Amid the competition for the majority, the two biggest components recognize that Jordanians of Palestinian origin make up about 35% of Jordan’s 6.5 million people — a figure that has remained constant throughout the history of the relationship, with the rest being east Jordanians — without considering the other components of the social fabric.

A “Catholic marriage” and charges of treason

Efforts to revive the Israeli-Palestinian peace negotiations aimed at reaching a “final solution” to the Palestinian cause usually raise the tension in Jordanian-Palestinian relations, while that tension declines when the negotiations stall.

The negotiations harm Jordanian-Palestinian relations whenever the proposed solution doesn’t allow for the return of the refugees. Such solutions raise the fears of east Jordanians that Jordan may turn into an alternative homeland for the Palestinians, an idea promoted by the Israeli right. Some fear the formation of a Jordanian-Palestinian confederation, where the Palestinian identity will predominate over the Jordanian one.

Throughout the 66 years of the Jordanian-Palestinian “Catholic marriage,” both sides have accused each other of treason. Therefore, both sides settled on being afraid all the time. Moreover, that fear will continue amid the slogans that try to address the imbalances in the relationship. The latest of these slogans is “in defense of Jordan and Palestine.” It was devised to face the growing racial discourse that accompanied the tour of US Secretary of State John Kerry in the region. Under the slogan of “harmony,” the two sides traded accusations that are sometimes whispered and sometimes said publicly, to assert their inability to reach a final resolution for the relationship.

(Source / 23.03.2014)

Syria Accuses Turkey of “Flagrant Aggression” after Jet Downed


Turkish forcesSyria accused Ankara of “flagrant aggression” Sunday after Turkish forces shot down a warplane near the border, raising tensions as Syrian army and militants battled for control of a frontier crossing.

A Syrian military source said Turkey shot down the warplane “in a flagrant act of aggression that is evidence of (Turkish Prime Minister Recep Tayyip) Erdogan’s support for terrorist groups”.

The aircraft “was chasing terrorist groups inside Syrian territory at Kasab”, said the source, referring to the disputed border crossing. The pilot was able to eject.

In a move expected to further exacerbate tensions, Erdogan and Turkish President Abdullah Gul praised Turkey’s military for downing the warplane. Erdogan also warned Syria against any response. “Our response will be heavy if you violate our airspace,” he warned Damascus.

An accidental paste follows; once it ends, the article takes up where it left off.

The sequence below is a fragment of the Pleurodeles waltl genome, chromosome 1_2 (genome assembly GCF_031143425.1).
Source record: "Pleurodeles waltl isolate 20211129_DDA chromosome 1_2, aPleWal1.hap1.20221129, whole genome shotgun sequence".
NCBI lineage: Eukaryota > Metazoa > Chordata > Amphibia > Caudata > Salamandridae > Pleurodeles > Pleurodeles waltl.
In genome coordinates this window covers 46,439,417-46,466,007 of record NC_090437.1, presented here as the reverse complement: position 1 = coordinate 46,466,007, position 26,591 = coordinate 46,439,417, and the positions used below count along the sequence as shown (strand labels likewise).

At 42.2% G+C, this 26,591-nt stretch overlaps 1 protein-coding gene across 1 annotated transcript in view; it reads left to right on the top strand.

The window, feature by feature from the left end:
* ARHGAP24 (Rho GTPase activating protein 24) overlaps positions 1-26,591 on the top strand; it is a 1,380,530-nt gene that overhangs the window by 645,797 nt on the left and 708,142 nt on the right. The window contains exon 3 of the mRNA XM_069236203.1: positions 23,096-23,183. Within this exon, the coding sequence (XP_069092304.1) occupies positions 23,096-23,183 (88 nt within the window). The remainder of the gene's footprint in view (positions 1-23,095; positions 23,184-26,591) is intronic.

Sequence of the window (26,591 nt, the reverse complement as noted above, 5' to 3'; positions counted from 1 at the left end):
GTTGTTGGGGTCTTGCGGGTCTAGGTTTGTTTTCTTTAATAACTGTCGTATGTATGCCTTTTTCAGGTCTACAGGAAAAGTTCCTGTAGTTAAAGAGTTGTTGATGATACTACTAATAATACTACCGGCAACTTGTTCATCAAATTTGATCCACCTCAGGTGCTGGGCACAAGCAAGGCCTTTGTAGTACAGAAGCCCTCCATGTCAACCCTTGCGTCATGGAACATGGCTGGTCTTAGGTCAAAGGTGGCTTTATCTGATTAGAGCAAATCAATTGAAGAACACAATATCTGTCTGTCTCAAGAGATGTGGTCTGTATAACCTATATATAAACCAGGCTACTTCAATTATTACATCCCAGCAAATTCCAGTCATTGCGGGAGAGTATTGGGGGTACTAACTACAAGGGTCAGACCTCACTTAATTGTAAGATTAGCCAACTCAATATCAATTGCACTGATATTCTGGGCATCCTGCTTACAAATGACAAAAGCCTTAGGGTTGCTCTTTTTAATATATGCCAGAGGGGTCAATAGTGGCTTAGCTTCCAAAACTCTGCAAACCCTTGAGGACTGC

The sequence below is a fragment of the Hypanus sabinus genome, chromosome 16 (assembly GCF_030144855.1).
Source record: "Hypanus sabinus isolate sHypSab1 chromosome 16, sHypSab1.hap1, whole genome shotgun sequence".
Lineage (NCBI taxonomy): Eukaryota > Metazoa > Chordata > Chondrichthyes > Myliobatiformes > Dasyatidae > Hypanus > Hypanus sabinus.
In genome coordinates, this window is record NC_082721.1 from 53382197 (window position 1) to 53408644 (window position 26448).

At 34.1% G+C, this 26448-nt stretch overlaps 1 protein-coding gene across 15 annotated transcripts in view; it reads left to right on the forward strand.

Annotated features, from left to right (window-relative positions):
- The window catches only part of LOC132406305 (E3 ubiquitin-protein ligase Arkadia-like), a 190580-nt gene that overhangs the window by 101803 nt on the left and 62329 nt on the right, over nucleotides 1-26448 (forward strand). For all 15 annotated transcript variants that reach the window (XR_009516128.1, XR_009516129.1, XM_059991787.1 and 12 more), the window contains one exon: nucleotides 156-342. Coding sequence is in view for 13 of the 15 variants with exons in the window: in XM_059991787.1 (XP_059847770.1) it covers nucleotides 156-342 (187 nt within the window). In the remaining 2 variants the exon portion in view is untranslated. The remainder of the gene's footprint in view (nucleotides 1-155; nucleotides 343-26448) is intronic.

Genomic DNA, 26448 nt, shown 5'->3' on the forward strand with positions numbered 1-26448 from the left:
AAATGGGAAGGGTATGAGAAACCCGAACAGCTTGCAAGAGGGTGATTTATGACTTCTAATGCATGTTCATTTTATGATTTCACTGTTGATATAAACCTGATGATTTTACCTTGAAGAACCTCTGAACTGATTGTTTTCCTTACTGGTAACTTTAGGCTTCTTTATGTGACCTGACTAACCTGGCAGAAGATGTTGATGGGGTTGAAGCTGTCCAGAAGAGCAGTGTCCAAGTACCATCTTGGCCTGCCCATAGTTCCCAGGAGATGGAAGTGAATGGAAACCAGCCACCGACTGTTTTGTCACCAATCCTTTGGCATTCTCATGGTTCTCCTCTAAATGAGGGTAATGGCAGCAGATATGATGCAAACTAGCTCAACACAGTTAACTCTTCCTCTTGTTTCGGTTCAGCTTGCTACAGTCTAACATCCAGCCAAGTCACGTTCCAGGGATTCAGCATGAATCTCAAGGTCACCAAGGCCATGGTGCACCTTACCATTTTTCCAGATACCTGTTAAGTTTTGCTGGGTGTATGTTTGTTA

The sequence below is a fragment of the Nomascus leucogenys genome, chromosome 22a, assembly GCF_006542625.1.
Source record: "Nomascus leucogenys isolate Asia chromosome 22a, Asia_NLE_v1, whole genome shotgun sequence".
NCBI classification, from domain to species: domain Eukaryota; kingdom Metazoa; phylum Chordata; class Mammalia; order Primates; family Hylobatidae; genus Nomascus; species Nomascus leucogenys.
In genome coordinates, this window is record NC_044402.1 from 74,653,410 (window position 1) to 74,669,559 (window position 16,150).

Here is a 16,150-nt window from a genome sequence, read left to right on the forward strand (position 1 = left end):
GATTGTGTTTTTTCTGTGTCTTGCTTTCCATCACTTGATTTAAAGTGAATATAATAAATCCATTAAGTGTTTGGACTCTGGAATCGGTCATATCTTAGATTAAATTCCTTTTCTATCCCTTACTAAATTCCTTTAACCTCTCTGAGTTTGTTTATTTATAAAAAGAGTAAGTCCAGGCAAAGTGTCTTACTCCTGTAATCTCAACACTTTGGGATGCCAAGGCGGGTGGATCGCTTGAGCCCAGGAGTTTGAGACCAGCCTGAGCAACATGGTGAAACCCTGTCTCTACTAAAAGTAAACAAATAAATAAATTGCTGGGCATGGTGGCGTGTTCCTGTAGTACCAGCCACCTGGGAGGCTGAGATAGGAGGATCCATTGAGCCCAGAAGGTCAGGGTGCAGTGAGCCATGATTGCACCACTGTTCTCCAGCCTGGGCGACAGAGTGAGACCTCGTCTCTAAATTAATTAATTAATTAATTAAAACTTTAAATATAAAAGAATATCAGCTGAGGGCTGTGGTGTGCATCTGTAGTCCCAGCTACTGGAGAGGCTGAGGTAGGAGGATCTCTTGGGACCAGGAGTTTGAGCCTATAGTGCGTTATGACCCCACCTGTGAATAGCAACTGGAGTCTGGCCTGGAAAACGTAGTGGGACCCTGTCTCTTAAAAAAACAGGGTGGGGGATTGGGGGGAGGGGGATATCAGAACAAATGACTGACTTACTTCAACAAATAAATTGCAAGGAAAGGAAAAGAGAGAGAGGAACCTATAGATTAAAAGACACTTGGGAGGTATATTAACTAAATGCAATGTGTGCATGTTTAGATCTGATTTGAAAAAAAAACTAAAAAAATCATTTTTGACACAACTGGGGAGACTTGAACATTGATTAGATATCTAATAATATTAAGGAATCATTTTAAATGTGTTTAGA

The Turkish military said two Syrian MIG-23 planes approaching its airspace were warned “four times” to turn away and that it scrambled fighter jets when one refused to do so and violated Turkish airspace.

A statement said an F-16 jet fired a missile at the Syrian plane in line with “rules of engagement” adopted after a Turkish warplane was downed by the Syrian air force in June 2012, since when Ankara considers any military approach towards the border a threat.

(Source / 23.03.2014)

Assad’s cousin killed in clashes

Hilal al-Assad, the head of Syria’s National Defense paramilitary forces for the northwestern province of Latakia, was killed in fierce fighting Latakia’s border town of Kasab.

A Syrian military official, who is also a cousin of Syrian President Bashar al-Assad, has been killed on Sunday amid clashes with rebels near the border with Turkey, state news agency SANA reported.

Hilal al-Assad, the head of Syria’s National Defense paramilitary forces for the northwestern province of Latakia, was killed in fierce fighting Latakia’s border town of Kasab.

The National Defense Force is a militia set up to support the army in its three-year battle with rebels seeking to overthrow Bashar al-Assad.

The Syrian Observatory for Human Rights was quoted by Reuters as saying that Hilal was killed along with seven of his fighters in clashes with al-Nusra Front and other Islamist miltant groups.

Syrian troops and rebels have been fighting for control of Kasab since Friday.

The battle erupted after three jihadist groups announced the launch of an offensive in Latakia, known to be a regime stronghold.

Earlier in the day, Turkey shot down a warplane near the border town, raising tensions between rival Syrian factions.

At least 80 fighters on both sides have been killed in the battle of Kasab, reported Agence France-Presse.

(Source / 23.03.2014)

Hamas commemorates anniversary of founder’s death

GAZA CITY (Ma’an) – Tens of thousands of Hamas supporters on Sunday gathered at al-Saraya Square in Gaza City to commemorate the anniversary of the death of the movement’s founder, Sheikh Ahmad Yasin.

Yasin’s 2004 death and that of prominent leaders Abdul-Aziz al-Rantisi and Ibrahim Maqadmah were commemorated by hundreds of supporters including Hamas-affiliated lawmakers and other faction leaders.

Hamas spokesman Sami Abu Zuhri said in a statement that “the festival is a message to all those who count on weakening Hamas to tell them that their expectations won’t come true as Hamas’ popularity is on the rise.”

Hamas-affiliated police officers deployed heavily around al-Saraya Square to secure the celebrators.

From 8 a.m., Hamas supporters started to take to square from across the Gaza Strip. University students rallied in large numbers to the commemoration at 11 a.m.

A spokesman of Hamas-run ministry of health Ashraf al-Qidra said a state of alert was announced in all hospitals and medical centers.

(Source / 23.03.2014)